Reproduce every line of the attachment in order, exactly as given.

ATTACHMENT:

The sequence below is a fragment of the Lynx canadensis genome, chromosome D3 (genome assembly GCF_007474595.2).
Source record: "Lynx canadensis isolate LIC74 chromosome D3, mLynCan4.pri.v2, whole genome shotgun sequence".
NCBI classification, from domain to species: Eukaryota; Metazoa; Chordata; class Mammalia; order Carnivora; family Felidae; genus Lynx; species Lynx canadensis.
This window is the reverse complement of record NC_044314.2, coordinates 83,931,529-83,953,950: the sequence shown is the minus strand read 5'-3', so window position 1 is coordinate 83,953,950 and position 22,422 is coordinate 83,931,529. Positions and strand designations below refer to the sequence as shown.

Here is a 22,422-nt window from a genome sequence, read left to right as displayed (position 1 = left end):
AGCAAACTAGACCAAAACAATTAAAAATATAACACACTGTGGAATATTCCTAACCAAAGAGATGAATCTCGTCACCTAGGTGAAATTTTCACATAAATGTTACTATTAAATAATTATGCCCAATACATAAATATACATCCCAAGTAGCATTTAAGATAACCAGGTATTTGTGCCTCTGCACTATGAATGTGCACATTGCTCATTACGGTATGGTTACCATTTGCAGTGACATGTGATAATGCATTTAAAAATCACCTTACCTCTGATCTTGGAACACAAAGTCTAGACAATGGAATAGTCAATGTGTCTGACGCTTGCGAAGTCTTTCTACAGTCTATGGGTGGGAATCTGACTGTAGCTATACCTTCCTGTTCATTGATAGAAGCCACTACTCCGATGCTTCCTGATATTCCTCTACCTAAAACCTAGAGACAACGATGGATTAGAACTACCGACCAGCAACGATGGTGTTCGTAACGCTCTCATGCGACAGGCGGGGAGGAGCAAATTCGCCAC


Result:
The sequence below is a fragment of the Lynx canadensis genome, chromosome D3 (genome assembly GCF_007474595.2).
Source record: "Lynx canadensis isolate LIC74 chromosome D3, mLynCan4.pri.v2, whole genome shotgun sequence".
NCBI classification, from domain to species: Eukaryota; Metazoa; Chordata; class Mammalia; order Carnivora; family Felidae; genus Lynx; species Lynx canadensis.
This window is the reverse complement of record NC_044314.2, coordinates 83,931,529-83,953,950: the sequence shown is the minus strand read 5'-3', so window position 1 is coordinate 83,953,950 and position 22,422 is coordinate 83,931,529. Positions and strand designations below refer to the sequence as shown.

Here is a 22,422-nt window from a genome sequence, read left to right as displayed (position 1 = left end):
AGCAAACTAGACCAAAACAATTAAAAATATAACACACTGTGGAATATTCCTAACCAAAGAGATGAATCTCGTCACCTAGGTGAAATTTTCACATAAATGTTACTATTAAATAATTATGCCCAATACATAAATATACATCCCAAGTAGCATTTAAGATAACCAGGTATTTGTGCCTCTGCACTATGAATGTGCACATTGCTCATTACGGTATGGTTACCATTTGCAGTGACATGTGATAATGCATTTAAAAATCACCTTACCTCTGATCTTGGAACACAAAGTCTAGACAATGGAATAGTCAATGTGTCTGACGCTTGCGAAGTCTTTCTACAGTCTATGGGTGGGAATCTGACTGTAGCTATACCTTCCTGTTCATTGATAGAAGCCACTACTCCGATGCTTCCTGATATTCCTCTACCTAAAACCTAGAGACAACGATGGATTAGAACTACCGACCAGCAACGATGGTGTTCGTAACGCTCTCATGCGACAGGCGGGGAGGAGCAAATTCGCCAC